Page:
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Australia to Build a Fleet of Nuclear-Powered Submarines, the U.S. and U.K. Will Help

A new security partnership has been announced and it involves the United States, the U.K., and Australia. Its first initiative is to help the Royal Australian Navy develop future nuclear-powered submarines.
AUKUS agreement between Australia, the U.K. and the U.S. 6 photos
AUKUS agreement between Australia, the U.K., and the U.S.LR5 rescue vehicleRoyal Australian Navy HMAS Dechaineux submarineRoyal Australian Navy HMAS Dechaineux submarineRoyal Australian Navy HMAS Dechaineux submarine
AUKUS is an agreement between the leaders of the three countries meant to deepen defense and protect their common interests in the Indo-Pacific. As a first solution to make that happen, AUKUS will help Australia build a fleet of nuclear submarines to be deployed in the region, using the U.K.’s expertise in the field, as it has been building and operating such vessels for more than 60 years.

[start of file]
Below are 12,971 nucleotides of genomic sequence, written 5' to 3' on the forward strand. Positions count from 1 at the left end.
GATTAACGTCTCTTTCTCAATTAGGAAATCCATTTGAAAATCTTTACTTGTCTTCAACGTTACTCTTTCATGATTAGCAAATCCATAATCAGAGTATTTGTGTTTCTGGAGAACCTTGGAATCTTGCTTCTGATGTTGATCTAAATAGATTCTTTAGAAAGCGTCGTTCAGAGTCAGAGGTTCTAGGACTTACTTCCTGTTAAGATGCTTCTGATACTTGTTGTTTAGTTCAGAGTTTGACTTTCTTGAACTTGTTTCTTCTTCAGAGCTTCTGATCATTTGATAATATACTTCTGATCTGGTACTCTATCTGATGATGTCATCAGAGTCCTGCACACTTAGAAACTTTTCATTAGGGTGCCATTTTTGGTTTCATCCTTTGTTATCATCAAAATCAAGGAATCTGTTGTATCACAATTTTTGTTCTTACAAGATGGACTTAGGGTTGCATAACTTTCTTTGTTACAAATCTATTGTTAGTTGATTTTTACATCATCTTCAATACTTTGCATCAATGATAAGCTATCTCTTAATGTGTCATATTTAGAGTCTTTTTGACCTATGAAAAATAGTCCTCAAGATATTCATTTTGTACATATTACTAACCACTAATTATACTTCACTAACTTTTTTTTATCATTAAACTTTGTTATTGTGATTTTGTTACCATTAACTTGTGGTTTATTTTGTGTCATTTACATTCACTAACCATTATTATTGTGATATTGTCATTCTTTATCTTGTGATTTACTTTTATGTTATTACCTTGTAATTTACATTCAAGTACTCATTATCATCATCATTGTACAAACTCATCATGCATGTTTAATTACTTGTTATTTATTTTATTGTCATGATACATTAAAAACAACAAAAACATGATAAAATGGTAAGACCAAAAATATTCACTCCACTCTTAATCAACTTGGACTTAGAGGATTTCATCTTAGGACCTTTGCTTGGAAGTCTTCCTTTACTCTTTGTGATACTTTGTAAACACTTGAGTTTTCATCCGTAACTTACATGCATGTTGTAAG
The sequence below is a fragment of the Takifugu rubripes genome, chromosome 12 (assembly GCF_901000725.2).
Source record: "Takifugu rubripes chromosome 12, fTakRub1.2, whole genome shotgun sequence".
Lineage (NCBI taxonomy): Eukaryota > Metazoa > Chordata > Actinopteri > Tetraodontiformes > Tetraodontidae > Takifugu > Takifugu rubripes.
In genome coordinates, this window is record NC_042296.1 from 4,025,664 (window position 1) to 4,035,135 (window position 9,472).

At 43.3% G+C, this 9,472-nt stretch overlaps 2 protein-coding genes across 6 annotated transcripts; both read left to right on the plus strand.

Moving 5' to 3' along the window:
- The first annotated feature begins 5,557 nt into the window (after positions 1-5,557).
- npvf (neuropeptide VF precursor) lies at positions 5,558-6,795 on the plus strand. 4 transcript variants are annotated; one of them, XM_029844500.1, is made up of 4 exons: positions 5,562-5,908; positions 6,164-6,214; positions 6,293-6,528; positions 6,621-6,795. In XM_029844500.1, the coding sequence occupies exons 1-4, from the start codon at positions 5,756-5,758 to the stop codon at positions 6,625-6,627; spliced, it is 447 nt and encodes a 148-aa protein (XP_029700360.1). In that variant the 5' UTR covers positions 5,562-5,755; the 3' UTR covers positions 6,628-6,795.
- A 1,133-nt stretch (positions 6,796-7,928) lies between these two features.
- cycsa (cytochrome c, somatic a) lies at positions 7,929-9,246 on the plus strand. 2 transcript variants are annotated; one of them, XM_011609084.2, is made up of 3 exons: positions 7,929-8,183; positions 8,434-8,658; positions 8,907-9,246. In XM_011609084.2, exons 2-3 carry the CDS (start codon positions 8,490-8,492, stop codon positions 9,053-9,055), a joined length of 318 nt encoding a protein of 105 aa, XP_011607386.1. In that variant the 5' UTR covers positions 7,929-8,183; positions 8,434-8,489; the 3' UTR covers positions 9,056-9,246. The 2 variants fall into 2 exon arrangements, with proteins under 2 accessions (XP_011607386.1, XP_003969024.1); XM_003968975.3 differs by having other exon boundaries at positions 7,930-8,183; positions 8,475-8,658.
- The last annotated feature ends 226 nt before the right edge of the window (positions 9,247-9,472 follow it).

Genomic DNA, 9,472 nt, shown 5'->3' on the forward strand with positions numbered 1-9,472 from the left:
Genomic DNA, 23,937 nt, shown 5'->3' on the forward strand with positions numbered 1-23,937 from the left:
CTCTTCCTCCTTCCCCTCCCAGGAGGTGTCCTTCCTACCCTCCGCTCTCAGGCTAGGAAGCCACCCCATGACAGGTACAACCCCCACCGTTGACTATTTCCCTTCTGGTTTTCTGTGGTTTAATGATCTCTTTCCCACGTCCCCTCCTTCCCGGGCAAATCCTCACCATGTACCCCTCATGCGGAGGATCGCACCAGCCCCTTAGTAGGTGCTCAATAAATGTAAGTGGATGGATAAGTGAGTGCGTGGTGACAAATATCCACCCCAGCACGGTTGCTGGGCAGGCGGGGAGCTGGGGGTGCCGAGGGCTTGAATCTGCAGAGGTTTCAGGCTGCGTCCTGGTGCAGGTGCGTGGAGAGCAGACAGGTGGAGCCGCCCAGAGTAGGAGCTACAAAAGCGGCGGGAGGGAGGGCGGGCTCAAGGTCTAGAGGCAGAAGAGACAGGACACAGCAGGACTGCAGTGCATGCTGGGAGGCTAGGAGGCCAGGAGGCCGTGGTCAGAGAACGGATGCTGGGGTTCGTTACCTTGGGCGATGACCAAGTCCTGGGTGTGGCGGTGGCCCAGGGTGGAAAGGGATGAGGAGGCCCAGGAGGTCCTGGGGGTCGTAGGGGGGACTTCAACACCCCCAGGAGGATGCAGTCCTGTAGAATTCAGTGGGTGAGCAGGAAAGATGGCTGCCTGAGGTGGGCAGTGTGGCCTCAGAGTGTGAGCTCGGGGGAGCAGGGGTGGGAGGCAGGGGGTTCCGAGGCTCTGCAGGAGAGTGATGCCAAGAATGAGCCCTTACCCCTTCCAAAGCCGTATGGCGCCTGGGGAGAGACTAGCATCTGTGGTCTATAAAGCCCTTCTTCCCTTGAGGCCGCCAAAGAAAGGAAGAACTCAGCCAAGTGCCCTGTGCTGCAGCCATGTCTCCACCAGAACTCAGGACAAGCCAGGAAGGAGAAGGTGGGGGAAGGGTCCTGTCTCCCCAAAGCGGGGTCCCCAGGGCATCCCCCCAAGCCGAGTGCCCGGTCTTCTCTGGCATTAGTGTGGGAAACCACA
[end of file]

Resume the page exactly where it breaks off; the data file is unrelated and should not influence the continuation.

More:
Although no one stated it out loud, this new trilateral partnership is seen as a measure to keep China under control, as it’s manifested an aggressive behavior in the Pacific lately and NATO declared this summer that China started to pose a strategic threat.

As stated by the British government, the three countries have been working together for over 70 years to promote security and protect their shared values and AUKUS is their way of recommitting themselves to that vision.

The initial research phase is estimated to take around one year and a half, during which AUKUS will analyze and determine what the best solutions are to achieve their goals. As stated by Australia’s Prime Minister Scott Morrison, the submarines will be built in Adelaide, South Australia, with assistance from the other two partners, the U.K. and the U.S.

Although conventional submarines are useful too, mainly for defensive purposes, nuclear-powered ones are capable of reaching higher speeds and traveling for longer distances. While conventional submarines run on diesel engines and have batteries that keep them underwater and propel them, they are neither fast nor do they have long battery life. These new submarines, on the other hand, would be propelled by a nuclear-powered engine and could stay under forever or at least until the crew runs out of supplies.



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